Most savvy people (or at least those with a lick of common sense) know that the entertainment industry has ruined a number of virtuous things. Script writers and directors have used their skill and trade to elevate our society’s expectations for even the simplest of pleasures, all while knowing full well that these expectations can never be fulfilled.
When a fictional couple is walking in a New York park on a frosty winter’s evening nonchalantly licking an ice-cream cone and droning on about their mythical relationship, the viewer (or idiot) sitting in the audience looks at this long camera shot and says to herself (because no man is thinking this way, I guarantee it) “Wow! I wish I were in New York eating vanilla ice-cream with a man that is so smitten with me that he can’t tell that his nuts are about to experience frost bite. I want to do THAT.”
This would be a good time to inform a few people of the obvious: Ladies, there is no man who is desperate enough for your affections that he’s willing to brave the whipping winds of New York city in order to procure them. That’s a fantasy, one not so dissimilar to the aforementioned ice-cream cone. Have you ever noticed how those things fail to decrease in size, no matter how long the consumption process has taken?
I’m losing myself in a tirade.
One of the things that Hollywood has ruined, and perhaps the only one with the most far reaching consequences, is the American marriage. I tell you, people walk into marriages today thinking that every day is going to be a walk in a park…a New York City park! Anyone who has been married for more than 73 days will tell you that this is not the case. Life has to go on, and it’s not all rose petals.
I heard the most asinine story yesterday from my very good friend, the Five Time Panther Mom. She has a friend who has been unofficially dating the same man for the last 6 or so years. They do everything together. He’s constantly buying her things. He’s met her parents and they love him, and vice versa. He opens doors when they go out and pays for dinner. This woman is unsatisfied with any of this.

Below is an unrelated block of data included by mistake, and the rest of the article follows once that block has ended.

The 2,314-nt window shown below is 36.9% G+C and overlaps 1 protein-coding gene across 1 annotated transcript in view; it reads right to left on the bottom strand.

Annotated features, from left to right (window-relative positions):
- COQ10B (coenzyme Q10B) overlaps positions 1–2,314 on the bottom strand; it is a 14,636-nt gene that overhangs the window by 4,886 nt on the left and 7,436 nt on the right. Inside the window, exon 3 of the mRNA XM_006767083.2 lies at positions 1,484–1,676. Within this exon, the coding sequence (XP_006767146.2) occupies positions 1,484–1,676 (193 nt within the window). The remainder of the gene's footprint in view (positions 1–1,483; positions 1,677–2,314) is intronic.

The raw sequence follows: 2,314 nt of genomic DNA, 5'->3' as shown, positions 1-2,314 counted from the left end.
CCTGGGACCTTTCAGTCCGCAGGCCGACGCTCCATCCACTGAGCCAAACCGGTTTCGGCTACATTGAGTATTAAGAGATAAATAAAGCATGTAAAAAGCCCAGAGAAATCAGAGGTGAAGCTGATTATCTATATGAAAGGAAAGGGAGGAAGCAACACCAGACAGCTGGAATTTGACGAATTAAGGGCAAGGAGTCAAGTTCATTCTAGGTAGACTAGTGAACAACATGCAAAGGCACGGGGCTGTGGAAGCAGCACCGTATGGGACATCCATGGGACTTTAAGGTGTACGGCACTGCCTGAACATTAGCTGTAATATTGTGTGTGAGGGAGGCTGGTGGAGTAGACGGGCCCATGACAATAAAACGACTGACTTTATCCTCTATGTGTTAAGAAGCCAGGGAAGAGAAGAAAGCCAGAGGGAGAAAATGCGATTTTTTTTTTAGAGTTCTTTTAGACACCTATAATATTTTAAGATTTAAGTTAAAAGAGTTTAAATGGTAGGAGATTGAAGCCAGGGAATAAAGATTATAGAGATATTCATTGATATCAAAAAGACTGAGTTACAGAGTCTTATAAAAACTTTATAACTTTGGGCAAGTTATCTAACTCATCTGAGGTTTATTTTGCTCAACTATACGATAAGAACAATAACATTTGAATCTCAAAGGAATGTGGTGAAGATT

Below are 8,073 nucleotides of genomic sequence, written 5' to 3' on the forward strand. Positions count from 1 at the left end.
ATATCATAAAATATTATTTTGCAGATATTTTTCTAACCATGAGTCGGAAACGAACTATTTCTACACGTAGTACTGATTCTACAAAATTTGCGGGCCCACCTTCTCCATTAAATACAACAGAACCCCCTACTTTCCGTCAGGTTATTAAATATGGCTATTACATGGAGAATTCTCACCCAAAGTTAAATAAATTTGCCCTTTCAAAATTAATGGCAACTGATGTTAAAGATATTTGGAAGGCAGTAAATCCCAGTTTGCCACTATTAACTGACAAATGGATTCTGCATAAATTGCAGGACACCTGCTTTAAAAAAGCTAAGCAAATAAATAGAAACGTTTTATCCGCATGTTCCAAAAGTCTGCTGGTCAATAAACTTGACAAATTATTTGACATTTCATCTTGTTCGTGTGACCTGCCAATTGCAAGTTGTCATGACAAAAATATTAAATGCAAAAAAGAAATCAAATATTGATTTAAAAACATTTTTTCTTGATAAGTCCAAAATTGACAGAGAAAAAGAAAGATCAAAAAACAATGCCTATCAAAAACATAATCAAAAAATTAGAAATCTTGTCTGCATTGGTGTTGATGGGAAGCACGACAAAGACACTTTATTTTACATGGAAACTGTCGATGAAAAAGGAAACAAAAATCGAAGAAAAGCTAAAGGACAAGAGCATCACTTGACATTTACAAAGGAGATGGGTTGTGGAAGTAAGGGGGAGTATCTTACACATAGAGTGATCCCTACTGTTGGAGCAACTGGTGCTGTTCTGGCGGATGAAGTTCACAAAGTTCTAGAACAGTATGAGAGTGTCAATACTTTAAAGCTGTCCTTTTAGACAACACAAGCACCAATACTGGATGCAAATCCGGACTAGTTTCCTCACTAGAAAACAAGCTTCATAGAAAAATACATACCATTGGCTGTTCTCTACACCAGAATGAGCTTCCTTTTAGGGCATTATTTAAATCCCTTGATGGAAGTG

“What’d you say?” I queried, looking for confirmation on what I thought I heard.
“She said that he doesn’t know how to romance her,” Panther Mom reiterated. “She said he has never asked her out on a date. What does he have to ask her out for? They’re already out!”
“And he pays for everything?”
I was incredulous.
“Girl, yes. But she’s upset because he doesn’t send her flowers at work and show ‘romantic gestures’ like that. She wants someone to school him on it.”
Oh really? You see how Hollywood has messed this woman’s mind up?! Let me tell you what happens when your man is overly focused on romancing you, and the unintended consequences that focus brings.
It was a terrible day at work. Your manager has been riding you about the same TPS reports that you’ve submitted 12 times, but she never seems to get in her inbox. You know that when you get home, you have to cook dinner, do homework with the kids, and handle any fires that come your way. Dagonnit! If only your husband was more romantic! You could use some romance, and you’ve told him so repeatedly. With a scowl on your face, you barge into your house and are immediately confronted with an unexpected sight. There are rose petals on the floor and they lead directly to the bathroom.